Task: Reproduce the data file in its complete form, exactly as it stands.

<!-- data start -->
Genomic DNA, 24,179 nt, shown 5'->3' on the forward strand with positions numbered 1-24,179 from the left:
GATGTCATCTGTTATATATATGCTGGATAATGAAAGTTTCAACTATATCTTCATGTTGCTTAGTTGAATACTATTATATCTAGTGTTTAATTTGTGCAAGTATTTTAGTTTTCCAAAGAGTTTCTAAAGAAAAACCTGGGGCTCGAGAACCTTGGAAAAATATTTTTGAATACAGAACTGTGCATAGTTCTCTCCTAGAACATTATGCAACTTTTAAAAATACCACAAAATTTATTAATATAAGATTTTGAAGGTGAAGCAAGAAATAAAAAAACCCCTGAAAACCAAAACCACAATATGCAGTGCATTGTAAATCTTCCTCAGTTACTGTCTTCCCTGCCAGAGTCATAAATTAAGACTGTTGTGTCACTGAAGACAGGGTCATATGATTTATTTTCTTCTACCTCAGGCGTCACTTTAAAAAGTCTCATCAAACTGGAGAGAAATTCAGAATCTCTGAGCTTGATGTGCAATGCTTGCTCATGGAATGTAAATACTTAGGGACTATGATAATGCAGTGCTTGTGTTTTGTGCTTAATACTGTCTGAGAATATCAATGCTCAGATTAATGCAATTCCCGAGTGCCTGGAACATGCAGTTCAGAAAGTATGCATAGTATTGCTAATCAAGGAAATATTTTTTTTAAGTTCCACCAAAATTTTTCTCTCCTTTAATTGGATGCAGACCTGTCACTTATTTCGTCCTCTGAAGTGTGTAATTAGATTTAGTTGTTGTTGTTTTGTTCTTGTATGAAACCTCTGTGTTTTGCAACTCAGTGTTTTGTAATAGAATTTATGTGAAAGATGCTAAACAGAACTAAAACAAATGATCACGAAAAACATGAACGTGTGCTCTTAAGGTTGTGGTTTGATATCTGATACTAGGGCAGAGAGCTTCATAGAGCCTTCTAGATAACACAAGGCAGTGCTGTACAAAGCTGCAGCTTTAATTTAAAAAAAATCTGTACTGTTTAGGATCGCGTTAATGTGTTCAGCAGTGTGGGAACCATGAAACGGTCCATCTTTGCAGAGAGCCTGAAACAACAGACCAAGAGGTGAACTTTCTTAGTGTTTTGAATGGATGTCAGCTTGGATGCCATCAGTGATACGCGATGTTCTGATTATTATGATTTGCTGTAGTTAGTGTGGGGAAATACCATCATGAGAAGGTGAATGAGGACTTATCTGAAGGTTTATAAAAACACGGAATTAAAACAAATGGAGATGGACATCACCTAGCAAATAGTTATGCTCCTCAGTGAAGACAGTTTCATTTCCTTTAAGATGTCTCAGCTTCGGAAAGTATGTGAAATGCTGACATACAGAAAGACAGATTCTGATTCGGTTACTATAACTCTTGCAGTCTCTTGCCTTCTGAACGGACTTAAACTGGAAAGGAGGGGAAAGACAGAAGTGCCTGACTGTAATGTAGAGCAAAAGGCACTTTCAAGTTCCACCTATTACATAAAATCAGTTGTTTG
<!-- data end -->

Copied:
Genomic DNA, 24,179 nt, shown 5'->3' on the forward strand with positions numbered 1-24,179 from the left:
GATGTCATCTGTTATATATATGCTGGATAATGAAAGTTTCAACTATATCTTCATGTTGCTTAGTTGAATACTATTATATCTAGTGTTTAATTTGTGCAAGTATTTTAGTTTTCCAAAGAGTTTCTAAAGAAAAACCTGGGGCTCGAGAACCTTGGAAAAATATTTTTGAATACAGAACTGTGCATAGTTCTCTCCTAGAACATTATGCAACTTTTAAAAATACCACAAAATTTATTAATATAAGATTTTGAAGGTGAAGCAAGAAATAAAAAAACCCCTGAAAACCAAAACCACAATATGCAGTGCATTGTAAATCTTCCTCAGTTACTGTCTTCCCTGCCAGAGTCATAAATTAAGACTGTTGTGTCACTGAAGACAGGGTCATATGATTTATTTTCTTCTACCTCAGGCGTCACTTTAAAAAGTCTCATCAAACTGGAGAGAAATTCAGAATCTCTGAGCTTGATGTGCAATGCTTGCTCATGGAATGTAAATACTTAGGGACTATGATAATGCAGTGCTTGTGTTTTGTGCTTAATACTGTCTGAGAATATCAATGCTCAGATTAATGCAATTCCCGAGTGCCTGGAACATGCAGTTCAGAAAGTATGCATAGTATTGCTAATCAAGGAAATATTTTTTTTAAGTTCCACCAAAATTTTTCTCTCCTTTAATTGGATGCAGACCTGTCACTTATTTCGTCCTCTGAAGTGTGTAATTAGATTTAGTTGTTGTTGTTTTGTTCTTGTATGAAACCTCTGTGTTTTGCAACTCAGTGTTTTGTAATAGAATTTATGTGAAAGATGCTAAACAGAACTAAAACAAATGATCACGAAAAACATGAACGTGTGCTCTTAAGGTTGTGGTTTGATATCTGATACTAGGGCAGAGAGCTTCATAGAGCCTTCTAGATAACACAAGGCAGTGCTGTACAAAGCTGCAGCTTTAATTTAAAAAAAATCTGTACTGTTTAGGATCGCGTTAATGTGTTCAGCAGTGTGGGAACCATGAAACGGTCCATCTTTGCAGAGAGCCTGAAACAACAGACCAAGAGGTGAACTTTCTTAGTGTTTTGAATGGATGTCAGCTTGGATGCCATCAGTGATACGCGATGTTCTGATTATTATGATTTGCTGTAGTTAGTGTGGGGAAATACCATCATGAGAAGGTGAATGAGGACTTATCTGAAGGTTTATAAAAACACGGAATTAAAACAAATGGAGATGGACATCACCTAGCAAATAGTTATGCTCCTCAGTGAAGACAGTTTCATTTCCTTTAAGATGTCTCAGCTTCGGAAAGTATGTGAAATGCTGACATACAGAAAGACAGATTCTGATTCGGTTACTATAACTCTTGCAGTCTCTTGCCTTCTGAACGGACTTAAACTGGAAAGGAGGGGAAAGACAGAAGTGCCTGACTGTAATGTAGAGCAAAAGGCACTTTCAAGTTCCACCTATTACATAAAATCAGTTGTTTG